Déja Deluge

Since long ago, a culture's art has revealed the belief system of that culture. Paintings, music, dance, drama, and other forms of art all portray the values of a culture, weather it is done subtly or explicitly. Today’s rap and jazz acts somewhat like the orally passed myths myths of long ago; they pass on the acceptable nature of a society.

Throughout this Wiki page the idea of how the floods incorporated in myths reflect the cultural background of each myth and its people will be explored. These reflections will be illustrated through four different creation stories from all over the world: the Emergence, the Bible, the Creation Cycle, and the epic of Gilgamesh. The focus is on the specific differences between each flood story, and how these differences allow each culture unique influence on their people.
Humans being left behind during the flood (Bible)

Myths, belonging to different cultures and belief systems, are created to tell a story or express a belief. They are passed on in hopes of instructing future generations as to the values of that culture. Most often, they have a moral or lesson, where those who make mistakes are punished and those few righteous are rewarded for their goodness.

The flood is a significant area in which to search for these beliefs because of the tendency for the true nature of life to appear when all is ending. Inferences can be drawn from the actions of those, usually gods, who condemn the earth to a watery demise. The different ways in which the flood effected earth’s human beings and creatures reveals a cultures thoughts on death, or even rebirth.

Gilgamesh, said to be the oldest major recorded work of literature, contains a description of a flood, sent by the gods, to destroy all of the humans who inhabit the earth. Utanapishtim, who Ea chose to survive the flood and save other creatures of the Earth, shows great dedication and faith in abandoning his possessions in order to save the creatures who the gods have set out to destroy. This shows how faith, obedience, and selflessness were esteemed qualities in ancient Mesopotamian culture. When the gods send the great waters to the earth and "the land shattered like a pot," the gods cowered in fear of their own, horrible actions. This depicts the belief that there is no perfection, and even those in the highest positions of authority, even gods, make mistakes. All humans who were destroyed by the waters, did not "die", but they returned to clay, their most fundamental form. This also shows a belief not in death, but a return to an earlier stage of a cycle that will once again begin. The number seven also has great importance in the flood; the flood lasted seven days, the boat was lodged on Mt. Nimush for seven days, and seven and seven cult vessels of incense were offered to the gods after the flood. Enhil, angered at the survival of Utanapishtim, confronted Ea, who said that it would have been better to create a famine or disease, wiping out some but not all of the human beings. This shows that Ea knew that it was wrong to make many suffer for the actions of those few who disturbed the gods, and also translates into the Mesopotamian belief system.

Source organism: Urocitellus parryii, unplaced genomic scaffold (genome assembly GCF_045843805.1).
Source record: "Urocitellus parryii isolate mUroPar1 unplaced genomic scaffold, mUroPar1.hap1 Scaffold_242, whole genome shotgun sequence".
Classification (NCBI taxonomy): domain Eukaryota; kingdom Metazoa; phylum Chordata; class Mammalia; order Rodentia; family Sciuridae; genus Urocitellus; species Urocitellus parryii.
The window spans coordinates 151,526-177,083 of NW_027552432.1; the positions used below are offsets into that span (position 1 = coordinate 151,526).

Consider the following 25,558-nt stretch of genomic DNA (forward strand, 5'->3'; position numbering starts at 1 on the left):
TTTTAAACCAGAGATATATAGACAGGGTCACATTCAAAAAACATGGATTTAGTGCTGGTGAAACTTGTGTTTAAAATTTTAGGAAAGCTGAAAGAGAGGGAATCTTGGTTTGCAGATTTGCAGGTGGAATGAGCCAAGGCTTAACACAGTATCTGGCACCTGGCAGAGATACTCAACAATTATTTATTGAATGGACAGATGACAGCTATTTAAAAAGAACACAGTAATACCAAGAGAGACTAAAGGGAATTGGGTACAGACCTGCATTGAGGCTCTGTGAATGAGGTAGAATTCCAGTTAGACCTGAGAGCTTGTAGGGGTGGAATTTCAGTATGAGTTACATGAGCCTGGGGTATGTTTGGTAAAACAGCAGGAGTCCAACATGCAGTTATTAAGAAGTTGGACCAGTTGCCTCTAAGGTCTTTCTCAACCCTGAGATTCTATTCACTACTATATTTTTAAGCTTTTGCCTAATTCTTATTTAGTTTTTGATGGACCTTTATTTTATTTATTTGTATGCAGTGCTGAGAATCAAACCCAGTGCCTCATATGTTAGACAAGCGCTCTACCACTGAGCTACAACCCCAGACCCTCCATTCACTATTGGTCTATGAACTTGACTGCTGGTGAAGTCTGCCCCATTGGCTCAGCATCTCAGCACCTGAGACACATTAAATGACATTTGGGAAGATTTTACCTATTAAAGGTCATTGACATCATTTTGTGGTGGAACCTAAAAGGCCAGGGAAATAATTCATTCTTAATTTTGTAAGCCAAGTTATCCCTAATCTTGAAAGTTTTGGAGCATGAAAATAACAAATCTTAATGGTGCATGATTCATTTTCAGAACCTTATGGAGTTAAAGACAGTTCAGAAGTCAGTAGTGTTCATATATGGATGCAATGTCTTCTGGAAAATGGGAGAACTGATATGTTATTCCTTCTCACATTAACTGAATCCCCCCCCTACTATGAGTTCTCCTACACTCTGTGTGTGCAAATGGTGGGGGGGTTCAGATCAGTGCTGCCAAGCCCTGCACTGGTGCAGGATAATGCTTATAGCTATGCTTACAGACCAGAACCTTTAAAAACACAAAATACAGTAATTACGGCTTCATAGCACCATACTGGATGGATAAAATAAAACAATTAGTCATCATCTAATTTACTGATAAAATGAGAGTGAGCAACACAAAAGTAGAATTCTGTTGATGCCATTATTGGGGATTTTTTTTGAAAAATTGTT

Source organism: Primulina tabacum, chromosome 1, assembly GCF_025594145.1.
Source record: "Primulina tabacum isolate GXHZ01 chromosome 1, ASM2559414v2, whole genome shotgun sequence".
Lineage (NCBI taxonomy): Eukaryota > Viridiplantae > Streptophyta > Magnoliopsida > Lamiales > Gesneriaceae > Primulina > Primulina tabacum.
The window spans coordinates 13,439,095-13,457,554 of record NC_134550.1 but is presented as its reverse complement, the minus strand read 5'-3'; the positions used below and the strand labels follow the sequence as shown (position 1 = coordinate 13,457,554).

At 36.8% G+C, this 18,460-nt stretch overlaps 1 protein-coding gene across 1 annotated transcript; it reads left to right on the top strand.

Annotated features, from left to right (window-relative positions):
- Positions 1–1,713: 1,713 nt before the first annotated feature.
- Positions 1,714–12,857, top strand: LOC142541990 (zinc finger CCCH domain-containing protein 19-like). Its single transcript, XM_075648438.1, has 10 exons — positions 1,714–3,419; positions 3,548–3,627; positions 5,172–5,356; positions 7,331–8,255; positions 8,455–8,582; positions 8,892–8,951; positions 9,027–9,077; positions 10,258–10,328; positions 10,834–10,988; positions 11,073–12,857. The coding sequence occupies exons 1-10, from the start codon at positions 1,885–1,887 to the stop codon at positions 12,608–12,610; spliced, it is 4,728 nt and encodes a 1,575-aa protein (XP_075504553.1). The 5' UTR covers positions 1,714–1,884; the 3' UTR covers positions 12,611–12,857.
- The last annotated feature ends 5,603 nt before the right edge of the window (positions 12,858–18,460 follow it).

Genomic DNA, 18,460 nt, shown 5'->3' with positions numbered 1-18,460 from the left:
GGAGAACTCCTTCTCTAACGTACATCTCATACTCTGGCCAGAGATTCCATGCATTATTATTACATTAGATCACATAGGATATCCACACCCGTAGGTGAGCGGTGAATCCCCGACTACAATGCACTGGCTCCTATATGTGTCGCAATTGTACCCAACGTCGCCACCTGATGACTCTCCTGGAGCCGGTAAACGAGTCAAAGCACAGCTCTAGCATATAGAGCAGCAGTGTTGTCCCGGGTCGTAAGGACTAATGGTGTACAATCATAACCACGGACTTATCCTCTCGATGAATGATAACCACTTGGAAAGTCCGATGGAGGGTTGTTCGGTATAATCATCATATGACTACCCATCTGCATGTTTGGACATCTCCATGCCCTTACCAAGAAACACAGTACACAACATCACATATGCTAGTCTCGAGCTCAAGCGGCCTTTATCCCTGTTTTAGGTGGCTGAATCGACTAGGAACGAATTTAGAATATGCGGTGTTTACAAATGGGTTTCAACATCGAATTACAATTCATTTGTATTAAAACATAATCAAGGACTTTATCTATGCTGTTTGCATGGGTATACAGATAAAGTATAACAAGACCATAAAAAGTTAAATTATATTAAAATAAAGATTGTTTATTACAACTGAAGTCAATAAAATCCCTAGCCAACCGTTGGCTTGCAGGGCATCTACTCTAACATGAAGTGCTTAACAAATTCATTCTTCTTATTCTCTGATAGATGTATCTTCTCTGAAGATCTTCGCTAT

In The Emergence ,the Navajo creation myth, Water Monster starts a flood when his two sons have be taken away from him because Coyote deceived him in a game. In the Navajo culture the coyote is a symbol of deceit and trickery and in other Indian cultures a symbol of death. Because the myth portrays the Coyote as a trickster it is evident that the Navajo culture has based this assumption from the story to their culture, and like other Indian cultures who portray the coyote as a symbol of death they say that coyote brings bad luck and floods as the one did in the story. The Navajo's also believe that the coyote is a symbol of karma and is a karma enforcer. In other words the coyote represents symbol of what goes around comes around. The Navajo religion may get this idea from the fact that in the Emergence when coyote stole Water Monster's kids, punishment comes around when Water Monster, in retaliation, starts a flood for coyotes deceitful acts.